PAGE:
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Sprint Nextel, T-Mobile USA push pre-emption to Supreme Court

Sprint Nextel Corp. and T-Mobile USA Inc. asked the Supreme Court to review a lower court ruling that reversed a Federal Communications Commission decision pre-empting states from regulating line-item charges on wireless bills.
With the Democratic-led Congress unlikely to move on highly controversial legislation that would eliminate limited state oversight of mobile-phone carriers, the Supreme Court suddenly becomes a major battleground for federal pre-emption. Indeed, pre-emption-related proceedings at the FCC and in the courts may well turn on whether the high court takes the case and, if so, what it ultimately decides.
The line-items at issue are fees itemized on cellular bills that seek to recover the cost of regulatory mandates and taxes imposed at the local, state and federal levels. Opponents of non-tax line items assert regulatory compliance is a cost of doing business that carriers should absorb. Mobile phone operators contend line-item charges enable consumers to see precisely what they’re paying for.
“The 11th Circuit erred by holding that Congress unambiguously preserved state and local authority to prohibit the use of line-items,” Sprint Nextel and T-Mobile USA told the Supreme Court in their joint filing. “As a practical matter, its decision will encourage state and local governments to adopt and hide taxes on wireless service. That will increase the cost of wireless service as well as obstruct wireless carriers’ ability to offer national rate plans that collect taxes from subscribers in the taxing jurisdiction.”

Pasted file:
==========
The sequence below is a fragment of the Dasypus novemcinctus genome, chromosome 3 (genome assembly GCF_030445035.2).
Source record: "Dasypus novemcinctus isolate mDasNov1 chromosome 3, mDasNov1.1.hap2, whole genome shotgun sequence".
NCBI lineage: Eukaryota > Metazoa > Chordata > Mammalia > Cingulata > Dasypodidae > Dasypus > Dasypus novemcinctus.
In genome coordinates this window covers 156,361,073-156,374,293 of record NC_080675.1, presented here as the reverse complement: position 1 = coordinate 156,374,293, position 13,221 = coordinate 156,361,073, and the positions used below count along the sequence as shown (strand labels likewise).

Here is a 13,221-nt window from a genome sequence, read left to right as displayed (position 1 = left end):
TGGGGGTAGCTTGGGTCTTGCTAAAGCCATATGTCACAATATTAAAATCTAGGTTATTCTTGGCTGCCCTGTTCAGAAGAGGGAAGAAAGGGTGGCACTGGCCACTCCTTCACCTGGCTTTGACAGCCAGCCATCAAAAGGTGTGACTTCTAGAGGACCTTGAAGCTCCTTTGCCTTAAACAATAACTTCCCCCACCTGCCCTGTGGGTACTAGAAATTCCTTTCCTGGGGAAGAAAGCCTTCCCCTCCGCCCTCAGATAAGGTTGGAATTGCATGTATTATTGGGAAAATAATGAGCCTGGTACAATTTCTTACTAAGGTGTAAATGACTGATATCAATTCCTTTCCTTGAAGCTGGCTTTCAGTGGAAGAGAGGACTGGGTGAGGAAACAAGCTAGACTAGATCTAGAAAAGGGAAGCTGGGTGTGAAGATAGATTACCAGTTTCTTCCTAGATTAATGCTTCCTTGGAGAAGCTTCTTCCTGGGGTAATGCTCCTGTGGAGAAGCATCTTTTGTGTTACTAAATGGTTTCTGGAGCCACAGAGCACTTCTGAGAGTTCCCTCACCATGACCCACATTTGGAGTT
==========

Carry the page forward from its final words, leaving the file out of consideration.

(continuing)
The No. 3 and No. 4 mobile phone operators added that the 11th Circuit ruling will hinder the FCC’s ability to exert its power to pre-empt unnecessary state and local regulation.
The FCC’s decision to pre-empt state regulation of wireless line-item charges was a component of a broader truth-in-billing decision. The agency’s order was challenged by the National Association of State Utility Consumers Advocates and the Vermont Service Board.
“NASUCA finds it particularly ironic that the wireless carriers seek to cast the 11th Circuit’s decision as ‘anti-consumer,’ given that the FCC decision vacated by the appeals court had broadly pre-empted state laws protecting consumers from misleading and unreasonable billing practices,” the group stated. “While this is clearly the wireless carriers’ attempt to put the best possible spin on their case, we are confident the Supreme Court won’t be fooled for a minute and will, after reviewing the 11th Circuit’s decision, deny” their request for review.
Industry’s push for a Supreme Court review of last July’s 11th Circuit decision goes to the heart of 1993 legislation which forbid states from regulating wireless rates and market entry, while leaving them jurisdiction of “other terms and conditions” of mobile phone service.
“Industry lost the appeal, a request for a stay of mandate, and a request for rehearing. It’s not a surprise they are trying again,” said Brad Ramsay, general counsel of the National Association of Regulatory Utility Commissioners. “It’s also not a surprise they can afford to spend the money to hire excellent attorneys who, as you would expect, did a good job on the petition. Sadly, for industry, the 11th Circuit decision is also well written and presents a more cogent view of the underlying statutory text. It’s always an uphill slog to get certiorari (judicial review). For this petition, the hill is pretty steep.”


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